I've not heard of that before, are you saying

 

Some_Other_Class(first);

 

is essentially the same as

 

Some_Other_Class first;

 

?

 

I think what the OP wanted to do was create a Some_Other_Class instance as a copy of first, somthing like

 

Some_Other_Class myOtherClass(first);

 

which should be OK despite the non const reference in the copy constructor (is it even a copy constructor with a non-const reference?).

 

EDIT: Whoops

Edited by Paradigm Shifter
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Rattenhirn is probably overlooking the mistake you likely made in your code where Some_Other_Class(first); does not create an unnamed temporary object, but a default constructed named object called first. I don't believe that is what you intended, and what Ratthenhirn assumed.

 

Under the assumption that you intended to create a second object with a reference to the first object, then his explanation is correct.

 

I've not heard of that before, are you saying

 

Some_Other_Class(first);

 

is essentially the same as

 

Some_Other_Class first;

Yes, that is correct.

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Lulz then, that's not just mad it is BONKERS mad. Why would they implement it like that? Is it a template thing?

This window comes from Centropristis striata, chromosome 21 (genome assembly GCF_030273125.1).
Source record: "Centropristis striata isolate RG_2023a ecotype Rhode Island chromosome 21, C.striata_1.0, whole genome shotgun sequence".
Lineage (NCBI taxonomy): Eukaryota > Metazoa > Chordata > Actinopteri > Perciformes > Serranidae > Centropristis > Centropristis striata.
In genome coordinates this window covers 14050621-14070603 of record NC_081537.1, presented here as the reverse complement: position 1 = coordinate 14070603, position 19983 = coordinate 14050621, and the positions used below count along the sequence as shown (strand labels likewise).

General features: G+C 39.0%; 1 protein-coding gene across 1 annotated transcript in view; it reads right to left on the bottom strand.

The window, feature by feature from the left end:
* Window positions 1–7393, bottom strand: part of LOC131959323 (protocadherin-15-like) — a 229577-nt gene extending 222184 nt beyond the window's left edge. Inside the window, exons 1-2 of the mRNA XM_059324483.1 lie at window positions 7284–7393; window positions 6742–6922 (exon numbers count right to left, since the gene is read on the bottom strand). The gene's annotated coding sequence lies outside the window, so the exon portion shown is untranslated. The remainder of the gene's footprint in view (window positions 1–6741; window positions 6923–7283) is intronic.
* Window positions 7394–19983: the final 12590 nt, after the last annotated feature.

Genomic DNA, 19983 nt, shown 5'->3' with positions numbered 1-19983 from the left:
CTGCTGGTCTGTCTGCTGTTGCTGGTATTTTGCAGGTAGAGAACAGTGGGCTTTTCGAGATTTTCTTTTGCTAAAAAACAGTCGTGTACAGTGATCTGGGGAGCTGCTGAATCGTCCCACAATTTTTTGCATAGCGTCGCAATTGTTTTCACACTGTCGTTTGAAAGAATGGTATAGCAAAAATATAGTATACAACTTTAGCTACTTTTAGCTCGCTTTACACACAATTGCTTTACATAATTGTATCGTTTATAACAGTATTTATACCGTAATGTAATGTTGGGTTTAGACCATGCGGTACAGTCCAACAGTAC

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I don't know why and I cannot dig deeper into the specification at the moment to find something useful on this, but I suppose it has to do with how parentheses are treated, causing a syntactic ambiguity that has to be resolved in one way or another.

 

But the ambiguity is not very general. For example, if you add two parameters, or turn the single parameter into some expression other than a single symbol name, it can no longer be a declaration of a named object so it does create an unnamed and temporary object. It is also not a very useful expression in itself since the object (assuming the unnamed temporary is actually created) is created and destroyed immediately.

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Thanks for the help all, I think a new implementation is in order for me, one with fewer reference data members.

 

I think I'll also think through my examples a bit better next time.  ;)

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Rattenhirn is probably overlooking the mistake you likely made in your code where Some_Other_Class(first); does not create an unnamed temporary object, but a default constructed named object called first. I don't believe that is what you intended, and what Rattenhirn assumed.

 

Under the assumption that you intended to create a second object with a reference to the first object, then his explanation is correct.

 

ZOMG, totally missed that one. I learn something new every day!